Every year, roughly 30,000 Americans contract Lyme disease from a blacklegged tick. | CDC photo
A study of 10 climate-impacted events in 2012 estimates the health-related costs of those events at $10 billion, with an $8 million price tag for Lyme disease spreading in Michigan alone.
The study from the New York-based Natural Resources Defense Council (NRDC) says the costs stem from an estimated total of 917 deaths, 20,568 hospitalizations and 17,857 emergency department visits.
The lead author of the study, Dr. Vijay Limaye, climate change and health science fellow at NRDC’s Science Center, said in a media conference call Wednesday that the study addresses the health costs of climate change-related events, whereas the national conversation mostly focuses on the material costs. However, the study does put a price tag on the cost of health care.
“Studies like this show that we’ve got to expand the conversation on climate change to include the profound suffering and expensive health costs that we can avoid by cutting climate pollution and investing in community preparedness,” Limaye said. “As this work shows, we really can’t afford to do anything less.”
Limaye said 2012 was selected for the study because it showed a variety of climate-related impacts in the United States in terms of severity, geographic reach and health impact.
The study looks at data from 10 climate-impacted events in 11 states in 2012, including Michigan:
- Infectious disease outbreaks of tick‐borne Lyme disease in Michigan
- Harmful algal blooms on the Florida coast
- Wildfires in Colorado and Washington
- Ozone air pollution in Nevada
- Impacts of Hurricane Sandy in New Jersey and New York
- Extreme heat in Wisconsin
- Mosquito‐borne West Nile virus in Texas
- Extreme weather in Ohio
- Allergenic oak pollen in North Carolina
According to the NRDC, rising global temperatures allow Lyme disease carrying ticks to expand their geographic reach. It’s the same case for West Nile virus carrying mosquitoes.
The U.S. Centers for Disease Control and Prevention do not currently classify Michigan as a high-incidence state for Lyme disease. However, a study by the Infectious Diseases Society of America says that the number of cases multiplied five-fold from 2000 to 2014.
In the early 2000s, cases were largely only found in one county in the Upper Peninsula bordering Wisconsin. By 2016, 24 of 83 Michigan counties reported Lyme disease cases.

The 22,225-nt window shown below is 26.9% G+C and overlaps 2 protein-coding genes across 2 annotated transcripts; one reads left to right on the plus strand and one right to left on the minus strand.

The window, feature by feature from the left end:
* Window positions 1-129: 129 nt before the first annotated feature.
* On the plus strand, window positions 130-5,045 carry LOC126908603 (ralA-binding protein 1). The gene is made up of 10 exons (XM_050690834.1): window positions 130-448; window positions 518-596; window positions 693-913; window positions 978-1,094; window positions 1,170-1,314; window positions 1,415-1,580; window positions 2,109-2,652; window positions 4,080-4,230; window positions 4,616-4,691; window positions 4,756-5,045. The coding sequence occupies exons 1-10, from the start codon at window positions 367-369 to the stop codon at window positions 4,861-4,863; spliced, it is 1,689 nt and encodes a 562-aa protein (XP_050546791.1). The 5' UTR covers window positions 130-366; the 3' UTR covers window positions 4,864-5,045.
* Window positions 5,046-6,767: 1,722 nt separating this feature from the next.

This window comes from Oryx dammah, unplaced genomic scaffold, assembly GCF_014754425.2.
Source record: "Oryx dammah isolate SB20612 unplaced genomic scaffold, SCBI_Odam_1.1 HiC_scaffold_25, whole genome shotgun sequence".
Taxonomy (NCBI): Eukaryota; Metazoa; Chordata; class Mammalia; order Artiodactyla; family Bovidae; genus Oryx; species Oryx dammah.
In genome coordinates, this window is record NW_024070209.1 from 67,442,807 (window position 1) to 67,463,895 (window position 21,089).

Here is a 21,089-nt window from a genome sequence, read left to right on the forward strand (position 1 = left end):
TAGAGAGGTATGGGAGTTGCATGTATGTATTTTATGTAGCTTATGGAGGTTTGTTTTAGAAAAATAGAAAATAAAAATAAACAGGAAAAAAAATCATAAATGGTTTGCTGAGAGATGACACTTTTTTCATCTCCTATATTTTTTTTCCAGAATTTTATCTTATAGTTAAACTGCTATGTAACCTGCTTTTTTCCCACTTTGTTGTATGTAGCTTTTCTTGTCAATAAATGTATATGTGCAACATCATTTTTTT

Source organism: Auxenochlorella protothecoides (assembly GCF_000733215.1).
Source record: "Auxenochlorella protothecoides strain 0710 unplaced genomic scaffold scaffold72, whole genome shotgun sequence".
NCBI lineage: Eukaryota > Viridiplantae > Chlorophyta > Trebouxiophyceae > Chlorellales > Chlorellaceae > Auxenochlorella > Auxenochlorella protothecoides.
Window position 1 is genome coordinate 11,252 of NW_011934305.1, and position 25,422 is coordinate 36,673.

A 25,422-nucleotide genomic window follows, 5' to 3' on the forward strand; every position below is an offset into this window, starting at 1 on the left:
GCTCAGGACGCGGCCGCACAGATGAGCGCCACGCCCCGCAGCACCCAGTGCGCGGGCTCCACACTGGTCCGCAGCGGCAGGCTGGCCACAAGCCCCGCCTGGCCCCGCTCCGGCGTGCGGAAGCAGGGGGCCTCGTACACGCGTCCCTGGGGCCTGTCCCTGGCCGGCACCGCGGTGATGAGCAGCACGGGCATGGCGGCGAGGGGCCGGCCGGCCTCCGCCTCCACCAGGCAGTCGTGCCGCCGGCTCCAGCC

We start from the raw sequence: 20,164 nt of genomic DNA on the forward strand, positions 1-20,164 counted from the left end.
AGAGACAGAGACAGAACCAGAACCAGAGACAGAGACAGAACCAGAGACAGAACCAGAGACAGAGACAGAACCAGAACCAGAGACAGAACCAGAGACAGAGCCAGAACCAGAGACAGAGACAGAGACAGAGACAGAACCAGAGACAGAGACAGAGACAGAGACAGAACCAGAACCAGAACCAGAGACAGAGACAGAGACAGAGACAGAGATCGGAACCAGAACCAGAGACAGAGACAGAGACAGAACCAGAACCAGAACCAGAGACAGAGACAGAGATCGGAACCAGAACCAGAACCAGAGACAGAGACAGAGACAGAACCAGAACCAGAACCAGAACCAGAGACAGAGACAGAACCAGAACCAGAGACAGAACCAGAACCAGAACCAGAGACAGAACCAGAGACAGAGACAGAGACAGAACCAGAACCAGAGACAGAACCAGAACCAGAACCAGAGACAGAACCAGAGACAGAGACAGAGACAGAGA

Between 2000 and 2014, more than 1,000 cases were reported by the Michigan Department of Health and Human Services (MDHHS). During the first four years of this window, fewer than 30 cases were reported a year. In 2013, 166 cases were reported.
Total health-related costs for Michigan for Lyme disease in 2012 was $8 million, and almost half of the cost was borne by patients using Medicare.
Medicare and Medicaid users accounted for two-thirds of the total health-related costs in the NRDC’s study of 11 states. Study co-author Dr. Wendy Max said this data reflects that those most at risk of health impacts related to climate change are the very young and the very old.
“Understanding the health-related costs of climate change allows us to paint a more complete picture of the potential burden we’re facing and to see it in human terms,” Max said. “It adds a new urgency to the need to mitigate climate change and also to improve health care delivery systems to better address events as they occur.
Dr. Jay Lemery, a professor at the University of Colorado School of Medicine, said studies like this can allow medical professionals to add their input on climate change policy, it intersects climate change health impacts with economic impact.
Right now, medical professionals see the end results of climate change impacting public health, such as prolonged wildfire seasons correlating with an increase in asthma exacerbations, Lemery said. Without environmental information, medical professionals aren’t as best prepared to accommodate visits for predictable ailments as they possibly can be.
Medical professionals need their medical education to include environmental literacy to see the connections between climate change and public health, Lemery said.
Max added that the solution to the disconnect has to include better resources for medical professionals to track correlations between the changing climate and health impacts.
“Collecting the longitudinal impacts of climate change is an expensive endeavor, but crucial to helping medical professionals and researchers understanding the impacts of climate change on human health,” Max said. “Little has been researched on the trends in the cost of the mental health impacts of climate change.”
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